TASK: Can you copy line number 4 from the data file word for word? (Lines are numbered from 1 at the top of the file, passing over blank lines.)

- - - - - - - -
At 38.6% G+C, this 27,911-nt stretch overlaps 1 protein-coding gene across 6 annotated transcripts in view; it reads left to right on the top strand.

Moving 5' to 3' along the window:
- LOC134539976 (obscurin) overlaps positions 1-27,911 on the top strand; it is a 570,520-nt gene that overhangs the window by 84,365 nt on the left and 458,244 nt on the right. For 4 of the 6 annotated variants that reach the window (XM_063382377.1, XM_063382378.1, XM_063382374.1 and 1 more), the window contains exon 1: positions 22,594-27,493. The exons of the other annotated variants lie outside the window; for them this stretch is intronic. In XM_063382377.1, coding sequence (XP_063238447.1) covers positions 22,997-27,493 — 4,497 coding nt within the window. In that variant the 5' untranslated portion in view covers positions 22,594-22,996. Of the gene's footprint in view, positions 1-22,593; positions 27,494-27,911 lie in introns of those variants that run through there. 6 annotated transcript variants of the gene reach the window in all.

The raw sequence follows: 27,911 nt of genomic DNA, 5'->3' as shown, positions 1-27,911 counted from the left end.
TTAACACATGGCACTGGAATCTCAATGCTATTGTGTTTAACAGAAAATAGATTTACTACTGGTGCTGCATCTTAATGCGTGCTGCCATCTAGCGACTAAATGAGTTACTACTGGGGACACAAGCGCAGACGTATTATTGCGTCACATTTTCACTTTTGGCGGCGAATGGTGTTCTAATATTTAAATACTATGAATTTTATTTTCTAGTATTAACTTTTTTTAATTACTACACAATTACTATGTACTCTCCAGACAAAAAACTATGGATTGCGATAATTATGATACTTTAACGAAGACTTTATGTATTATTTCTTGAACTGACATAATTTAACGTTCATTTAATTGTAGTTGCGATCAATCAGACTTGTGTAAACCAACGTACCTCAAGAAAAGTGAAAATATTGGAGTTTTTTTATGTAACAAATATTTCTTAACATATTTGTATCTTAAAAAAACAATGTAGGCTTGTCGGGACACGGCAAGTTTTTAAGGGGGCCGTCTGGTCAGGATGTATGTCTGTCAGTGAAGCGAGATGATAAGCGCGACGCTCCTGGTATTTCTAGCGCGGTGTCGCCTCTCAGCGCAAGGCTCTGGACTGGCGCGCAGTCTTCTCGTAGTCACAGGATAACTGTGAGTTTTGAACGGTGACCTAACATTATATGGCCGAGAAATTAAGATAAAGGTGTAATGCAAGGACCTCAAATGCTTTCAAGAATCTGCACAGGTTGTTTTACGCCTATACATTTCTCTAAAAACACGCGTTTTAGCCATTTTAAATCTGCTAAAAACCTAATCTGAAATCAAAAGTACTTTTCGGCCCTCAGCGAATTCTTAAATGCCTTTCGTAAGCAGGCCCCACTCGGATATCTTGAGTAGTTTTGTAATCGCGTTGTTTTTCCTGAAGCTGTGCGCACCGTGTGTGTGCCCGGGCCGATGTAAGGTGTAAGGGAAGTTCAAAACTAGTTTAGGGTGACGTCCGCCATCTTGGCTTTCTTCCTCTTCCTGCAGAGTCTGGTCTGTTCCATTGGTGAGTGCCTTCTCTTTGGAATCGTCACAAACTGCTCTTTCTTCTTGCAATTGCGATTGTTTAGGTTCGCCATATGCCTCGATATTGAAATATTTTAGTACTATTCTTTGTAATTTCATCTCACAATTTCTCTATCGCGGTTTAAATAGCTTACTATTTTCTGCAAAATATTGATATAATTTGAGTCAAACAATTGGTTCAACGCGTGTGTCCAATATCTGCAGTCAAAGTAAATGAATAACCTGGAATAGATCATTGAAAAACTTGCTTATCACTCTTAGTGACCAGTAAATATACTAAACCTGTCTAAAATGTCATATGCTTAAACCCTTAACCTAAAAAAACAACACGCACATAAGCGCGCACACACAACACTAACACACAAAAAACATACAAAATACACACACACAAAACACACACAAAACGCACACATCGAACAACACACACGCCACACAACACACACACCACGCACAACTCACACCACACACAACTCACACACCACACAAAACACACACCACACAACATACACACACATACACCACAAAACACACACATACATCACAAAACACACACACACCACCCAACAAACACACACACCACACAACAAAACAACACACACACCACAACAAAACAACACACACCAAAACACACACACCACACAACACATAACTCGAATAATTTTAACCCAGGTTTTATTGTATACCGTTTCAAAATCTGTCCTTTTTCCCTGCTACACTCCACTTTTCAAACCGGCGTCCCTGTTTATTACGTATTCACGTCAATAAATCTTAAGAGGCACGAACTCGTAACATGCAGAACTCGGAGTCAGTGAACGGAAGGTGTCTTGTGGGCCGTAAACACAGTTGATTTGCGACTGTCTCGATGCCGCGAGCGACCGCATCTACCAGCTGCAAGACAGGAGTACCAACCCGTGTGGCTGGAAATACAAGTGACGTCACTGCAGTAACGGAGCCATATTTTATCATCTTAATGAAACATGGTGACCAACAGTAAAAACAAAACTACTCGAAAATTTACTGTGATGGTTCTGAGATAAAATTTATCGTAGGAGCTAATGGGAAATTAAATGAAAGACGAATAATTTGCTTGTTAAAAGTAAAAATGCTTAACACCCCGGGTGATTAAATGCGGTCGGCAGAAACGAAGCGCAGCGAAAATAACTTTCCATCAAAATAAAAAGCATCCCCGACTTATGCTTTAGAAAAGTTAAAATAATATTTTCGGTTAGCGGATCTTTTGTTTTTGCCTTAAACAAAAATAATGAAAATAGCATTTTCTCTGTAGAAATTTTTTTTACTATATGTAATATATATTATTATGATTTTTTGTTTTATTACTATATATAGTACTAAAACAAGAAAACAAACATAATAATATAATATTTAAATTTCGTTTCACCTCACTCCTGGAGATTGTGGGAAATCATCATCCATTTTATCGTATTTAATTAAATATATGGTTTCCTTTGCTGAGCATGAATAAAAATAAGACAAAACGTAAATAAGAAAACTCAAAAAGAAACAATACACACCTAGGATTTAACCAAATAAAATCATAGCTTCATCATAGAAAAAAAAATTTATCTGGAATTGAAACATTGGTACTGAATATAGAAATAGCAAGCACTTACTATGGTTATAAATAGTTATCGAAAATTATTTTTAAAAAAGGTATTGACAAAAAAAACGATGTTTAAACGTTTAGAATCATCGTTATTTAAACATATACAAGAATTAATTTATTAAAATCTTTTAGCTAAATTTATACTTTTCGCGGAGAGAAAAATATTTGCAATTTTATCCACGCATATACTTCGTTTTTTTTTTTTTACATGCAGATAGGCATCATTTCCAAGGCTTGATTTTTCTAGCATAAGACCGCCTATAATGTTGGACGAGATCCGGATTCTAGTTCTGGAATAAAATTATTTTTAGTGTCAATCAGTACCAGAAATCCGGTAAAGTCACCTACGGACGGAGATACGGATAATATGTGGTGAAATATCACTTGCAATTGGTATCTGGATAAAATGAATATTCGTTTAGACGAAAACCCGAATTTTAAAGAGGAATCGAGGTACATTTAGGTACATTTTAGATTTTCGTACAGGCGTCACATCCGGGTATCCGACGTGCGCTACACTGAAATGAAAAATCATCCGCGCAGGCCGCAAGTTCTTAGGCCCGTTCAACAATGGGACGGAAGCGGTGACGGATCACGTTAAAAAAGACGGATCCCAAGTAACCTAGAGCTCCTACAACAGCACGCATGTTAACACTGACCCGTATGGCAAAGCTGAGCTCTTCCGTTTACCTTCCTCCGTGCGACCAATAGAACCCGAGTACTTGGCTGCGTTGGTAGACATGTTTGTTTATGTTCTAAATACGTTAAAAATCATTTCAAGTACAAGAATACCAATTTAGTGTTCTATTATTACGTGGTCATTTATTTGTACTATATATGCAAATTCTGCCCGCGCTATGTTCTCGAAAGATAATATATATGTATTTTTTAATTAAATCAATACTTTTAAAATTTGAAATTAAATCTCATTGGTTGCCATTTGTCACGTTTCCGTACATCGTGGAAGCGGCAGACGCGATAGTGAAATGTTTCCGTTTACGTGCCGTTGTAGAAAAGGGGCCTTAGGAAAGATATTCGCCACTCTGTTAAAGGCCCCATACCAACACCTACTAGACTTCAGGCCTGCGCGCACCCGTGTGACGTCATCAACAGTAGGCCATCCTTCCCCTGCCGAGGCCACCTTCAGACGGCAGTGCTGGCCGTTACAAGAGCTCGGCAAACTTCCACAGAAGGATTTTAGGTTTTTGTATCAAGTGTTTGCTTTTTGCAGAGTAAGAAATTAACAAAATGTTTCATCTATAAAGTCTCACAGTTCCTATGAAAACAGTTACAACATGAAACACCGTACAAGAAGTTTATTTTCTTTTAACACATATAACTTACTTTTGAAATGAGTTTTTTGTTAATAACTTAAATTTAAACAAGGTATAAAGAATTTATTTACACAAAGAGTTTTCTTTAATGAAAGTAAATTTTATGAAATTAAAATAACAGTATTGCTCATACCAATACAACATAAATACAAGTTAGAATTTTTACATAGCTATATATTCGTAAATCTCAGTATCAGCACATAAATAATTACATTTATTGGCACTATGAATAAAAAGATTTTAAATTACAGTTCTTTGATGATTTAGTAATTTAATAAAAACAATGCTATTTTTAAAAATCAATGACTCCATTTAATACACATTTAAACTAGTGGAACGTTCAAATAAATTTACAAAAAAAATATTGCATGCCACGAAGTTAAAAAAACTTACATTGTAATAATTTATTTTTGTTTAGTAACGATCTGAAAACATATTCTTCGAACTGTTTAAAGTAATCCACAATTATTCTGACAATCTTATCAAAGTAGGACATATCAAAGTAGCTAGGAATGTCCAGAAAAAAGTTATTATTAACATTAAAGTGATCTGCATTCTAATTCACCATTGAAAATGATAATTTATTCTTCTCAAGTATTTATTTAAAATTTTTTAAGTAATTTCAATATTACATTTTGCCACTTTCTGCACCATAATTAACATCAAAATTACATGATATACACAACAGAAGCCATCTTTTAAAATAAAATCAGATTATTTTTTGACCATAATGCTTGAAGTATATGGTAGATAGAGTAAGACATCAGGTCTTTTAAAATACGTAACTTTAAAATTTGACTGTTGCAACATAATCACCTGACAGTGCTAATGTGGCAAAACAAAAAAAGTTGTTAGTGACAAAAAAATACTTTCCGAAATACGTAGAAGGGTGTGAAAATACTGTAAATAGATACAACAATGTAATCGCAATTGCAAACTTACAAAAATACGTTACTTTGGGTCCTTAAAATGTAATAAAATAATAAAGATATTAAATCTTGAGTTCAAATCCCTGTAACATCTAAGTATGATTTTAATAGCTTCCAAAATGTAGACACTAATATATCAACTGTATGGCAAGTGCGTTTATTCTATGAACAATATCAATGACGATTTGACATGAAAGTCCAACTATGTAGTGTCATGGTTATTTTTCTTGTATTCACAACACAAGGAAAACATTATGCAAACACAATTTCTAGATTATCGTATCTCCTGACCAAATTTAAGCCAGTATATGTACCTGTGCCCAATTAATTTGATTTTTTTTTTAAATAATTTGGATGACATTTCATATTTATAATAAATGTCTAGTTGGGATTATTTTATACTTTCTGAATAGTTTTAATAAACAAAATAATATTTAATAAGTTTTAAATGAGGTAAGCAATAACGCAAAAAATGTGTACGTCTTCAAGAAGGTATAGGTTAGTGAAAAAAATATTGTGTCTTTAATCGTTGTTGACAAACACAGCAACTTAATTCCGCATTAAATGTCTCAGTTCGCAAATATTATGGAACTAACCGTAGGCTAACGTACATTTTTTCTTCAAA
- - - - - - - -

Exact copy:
The raw sequence follows: 27,911 nt of genomic DNA, 5'->3' as shown, positions 1-27,911 counted from the left end.